The ice cream shop featured in all the images is actually owned by the family of one of Seth’s friends, in a farm town in central Illinois. Having gone to school in Chicago, Seth found the cultural differences between the city and rural Illinois fascinating. He says, “Some older people had never seen a lot of lights setup or had even had a formal picture of themselves taken before and were a little intimidated, and then some of the kids thought it was like being in a movie or something and were really excited, so it was pretty interesting to meet and photograph these people all day.”

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Art Streiber: Star Wars is Back!

Written by M. Gertz on . Posted in Editorial Photography

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profoto art streiber starwars Cover 600x293 Art Streiber: Star Wars is Back!

© Art Streiber

If you ever need to shoot a theater full of Stormtroopers, you know who to call: Art Streiber, master of crazy lighting setups and shoots so complicated they’d make most of us cry. For Wired’s March 2013 issue, Art shot a bevy of Star Wars denizens, including R2D2, Chewbacca, and Darth Vader in some unconventional ways.

In a post on the Stockland Martel blog, Art writes, “So my team and I were tasked with a cover concept that illustrated the good, the bad, and the ugly aspects of the movie series…and an illustrative opener to the package…and six concept executions…and 10 individual character portraits, all in one 13-hour day.” As always, he and his team rise to the challenge.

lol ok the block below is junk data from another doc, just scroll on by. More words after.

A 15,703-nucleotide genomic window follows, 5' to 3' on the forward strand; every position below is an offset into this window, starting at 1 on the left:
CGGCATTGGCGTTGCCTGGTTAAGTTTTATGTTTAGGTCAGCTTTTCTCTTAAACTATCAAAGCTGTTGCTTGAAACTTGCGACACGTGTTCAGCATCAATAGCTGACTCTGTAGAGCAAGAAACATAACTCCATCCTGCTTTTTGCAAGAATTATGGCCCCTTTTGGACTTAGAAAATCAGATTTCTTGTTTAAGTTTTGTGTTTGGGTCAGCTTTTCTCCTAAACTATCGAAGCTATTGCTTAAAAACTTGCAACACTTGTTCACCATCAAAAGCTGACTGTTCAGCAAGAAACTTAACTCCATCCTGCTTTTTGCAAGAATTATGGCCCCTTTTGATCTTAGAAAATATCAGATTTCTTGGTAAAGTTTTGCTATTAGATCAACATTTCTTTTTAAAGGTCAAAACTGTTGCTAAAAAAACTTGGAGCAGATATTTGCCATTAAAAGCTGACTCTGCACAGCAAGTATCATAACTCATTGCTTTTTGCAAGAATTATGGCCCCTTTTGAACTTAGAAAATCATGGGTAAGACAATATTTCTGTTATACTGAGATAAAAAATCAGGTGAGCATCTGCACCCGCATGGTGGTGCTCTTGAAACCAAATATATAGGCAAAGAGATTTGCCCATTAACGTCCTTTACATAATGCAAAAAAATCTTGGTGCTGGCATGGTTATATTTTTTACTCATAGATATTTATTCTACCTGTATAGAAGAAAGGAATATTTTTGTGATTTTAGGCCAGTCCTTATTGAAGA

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John Tsiavis on the Move

Written by Fredrik Franzén on . Posted in Commercial Photography

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©John Tsiavis Move40B728 600x351 John Tsiavis on the Move

©John Tsiavis

John Tsiavis has made a name for himself by his effortless yet evocative portraits of celebrities. But as we all you know, you need to step out of your comfort zone from time to time. When John was asked to shoot a series of images that were “unique in an interesting way” he saw an opportunity to do just that.

Surprisingly many successful photographers did not want to become photographers at first. John Tsiavis is one of them. John wanted to work with advertising. The only reason why he started to take photography seriously was that he needed a portfolio to apply for an advertising course at the university. When he was not accepted at the course, he took the interviewer’s recommendation to show his photographs to the photography faculty down the hall. And from there on one thing led to another.

Today, John is above all known as a commercial portrait photographer, creating effortless yet evocative portraits of celebrities and people of interest, such as Bono, Al Gore, Geoffrey Rush and Rachel Griffiths.

“I enjoy it because it’s a challenge,” says John. “Often with celebrities, it’s a ‘high stakes’ kind of photography. The pressure is really on. You’ve often got a very small amount of time with some huge personalities and you have to come out the end with something unique. When you get the shot you want there’s a great deal of satisfaction amongst everyone involved.”

But John also enjoys the variety that comes with a broader repertoire. For instance, he was recently asked by a client to shoot a series of images that would illustrate the various professions within the media and arts industry. The only requirement was that the images had to be vibrant and interesting in a unique way. So, John left the well-treaded path and set out to create the so-called Movement shots – a series of images that forced him to approach his art from a whole new angle. Read More